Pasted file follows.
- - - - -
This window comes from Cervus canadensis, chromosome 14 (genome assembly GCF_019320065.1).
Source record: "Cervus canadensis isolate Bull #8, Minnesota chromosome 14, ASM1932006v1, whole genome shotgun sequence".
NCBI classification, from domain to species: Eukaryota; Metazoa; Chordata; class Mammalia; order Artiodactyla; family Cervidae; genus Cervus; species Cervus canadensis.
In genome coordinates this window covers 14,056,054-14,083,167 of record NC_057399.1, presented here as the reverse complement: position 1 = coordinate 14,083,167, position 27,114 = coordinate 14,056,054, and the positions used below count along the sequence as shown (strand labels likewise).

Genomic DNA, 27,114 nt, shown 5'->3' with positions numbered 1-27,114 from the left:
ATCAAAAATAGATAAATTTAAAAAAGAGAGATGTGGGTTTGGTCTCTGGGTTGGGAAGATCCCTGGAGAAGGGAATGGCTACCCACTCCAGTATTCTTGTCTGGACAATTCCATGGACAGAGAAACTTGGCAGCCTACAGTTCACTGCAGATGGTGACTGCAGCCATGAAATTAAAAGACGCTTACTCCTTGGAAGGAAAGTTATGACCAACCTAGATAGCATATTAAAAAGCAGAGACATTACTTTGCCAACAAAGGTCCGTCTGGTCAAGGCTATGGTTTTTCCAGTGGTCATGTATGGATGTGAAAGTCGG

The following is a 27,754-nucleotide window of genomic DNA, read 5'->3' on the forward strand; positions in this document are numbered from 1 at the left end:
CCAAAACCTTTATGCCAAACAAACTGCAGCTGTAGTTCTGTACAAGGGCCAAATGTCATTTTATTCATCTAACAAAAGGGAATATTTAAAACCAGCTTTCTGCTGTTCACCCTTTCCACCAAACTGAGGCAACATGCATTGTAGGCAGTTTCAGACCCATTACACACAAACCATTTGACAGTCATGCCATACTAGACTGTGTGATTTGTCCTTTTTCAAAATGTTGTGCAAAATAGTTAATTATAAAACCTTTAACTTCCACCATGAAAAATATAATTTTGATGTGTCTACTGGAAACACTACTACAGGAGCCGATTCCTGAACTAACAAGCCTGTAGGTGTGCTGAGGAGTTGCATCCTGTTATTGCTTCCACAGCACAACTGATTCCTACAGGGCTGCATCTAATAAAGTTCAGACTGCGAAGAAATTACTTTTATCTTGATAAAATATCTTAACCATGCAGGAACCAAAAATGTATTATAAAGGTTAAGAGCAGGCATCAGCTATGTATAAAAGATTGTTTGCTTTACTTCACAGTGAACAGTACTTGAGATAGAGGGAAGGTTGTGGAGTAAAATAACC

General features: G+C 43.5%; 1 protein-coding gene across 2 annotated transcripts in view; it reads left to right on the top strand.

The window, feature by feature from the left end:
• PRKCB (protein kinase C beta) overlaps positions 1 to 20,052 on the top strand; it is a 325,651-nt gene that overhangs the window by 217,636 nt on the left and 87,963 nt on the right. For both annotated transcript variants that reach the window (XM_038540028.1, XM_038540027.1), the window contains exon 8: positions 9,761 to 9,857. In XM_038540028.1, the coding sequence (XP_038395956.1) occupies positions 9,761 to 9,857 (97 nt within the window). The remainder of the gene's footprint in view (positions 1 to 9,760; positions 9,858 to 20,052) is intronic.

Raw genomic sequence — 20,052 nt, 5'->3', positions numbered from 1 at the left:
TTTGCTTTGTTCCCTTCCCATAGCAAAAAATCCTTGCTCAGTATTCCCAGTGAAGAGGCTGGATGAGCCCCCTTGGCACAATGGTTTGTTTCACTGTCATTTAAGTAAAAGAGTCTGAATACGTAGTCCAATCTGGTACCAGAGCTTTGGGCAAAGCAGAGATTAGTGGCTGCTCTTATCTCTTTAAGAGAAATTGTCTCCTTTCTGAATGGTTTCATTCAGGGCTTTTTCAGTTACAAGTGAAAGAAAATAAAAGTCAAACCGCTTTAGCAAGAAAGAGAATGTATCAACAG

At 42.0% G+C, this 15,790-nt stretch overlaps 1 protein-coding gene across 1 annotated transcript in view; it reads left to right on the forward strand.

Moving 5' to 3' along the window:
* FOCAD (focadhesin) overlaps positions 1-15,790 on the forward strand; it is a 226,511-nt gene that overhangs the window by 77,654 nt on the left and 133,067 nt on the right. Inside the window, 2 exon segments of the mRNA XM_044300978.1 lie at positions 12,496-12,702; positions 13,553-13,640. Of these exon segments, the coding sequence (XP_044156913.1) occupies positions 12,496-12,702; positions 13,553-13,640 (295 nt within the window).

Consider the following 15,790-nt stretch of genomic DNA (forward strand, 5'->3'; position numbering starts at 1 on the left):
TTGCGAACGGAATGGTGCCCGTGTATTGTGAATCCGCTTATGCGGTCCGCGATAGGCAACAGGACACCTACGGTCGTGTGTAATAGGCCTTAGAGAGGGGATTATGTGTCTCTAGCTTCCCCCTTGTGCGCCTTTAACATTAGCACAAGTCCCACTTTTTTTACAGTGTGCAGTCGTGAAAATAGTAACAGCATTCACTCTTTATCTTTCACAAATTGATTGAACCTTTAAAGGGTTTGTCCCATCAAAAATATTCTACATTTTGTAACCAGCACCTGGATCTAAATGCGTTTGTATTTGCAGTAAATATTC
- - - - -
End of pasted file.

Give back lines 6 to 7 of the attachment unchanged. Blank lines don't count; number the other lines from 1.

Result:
ATCAAAAATAGATAAATTTAAAAAAGAGAGATGTGGGTTTGGTCTCTGGGTTGGGAAGATCCCTGGAGAAGGGAATGGCTACCCACTCCAGTATTCTTGTCTGGACAATTCCATGGACAGAGAAACTTGGCAGCCTACAGTTCACTGCAGATGGTGACTGCAGCCATGAAATTAAAAGACGCTTACTCCTTGGAAGGAAAGTTATGACCAACCTAGATAGCATATTAAAAAGCAGAGACATTACTTTGCCAACAAAGGTCCGTCTGGTCAAGGCTATGGTTTTTCCAGTGGTCATGTATGGATGTGAAAGTCGG

The following is a 27,754-nucleotide window of genomic DNA, read 5'->3' on the forward strand; positions in this document are numbered from 1 at the left end: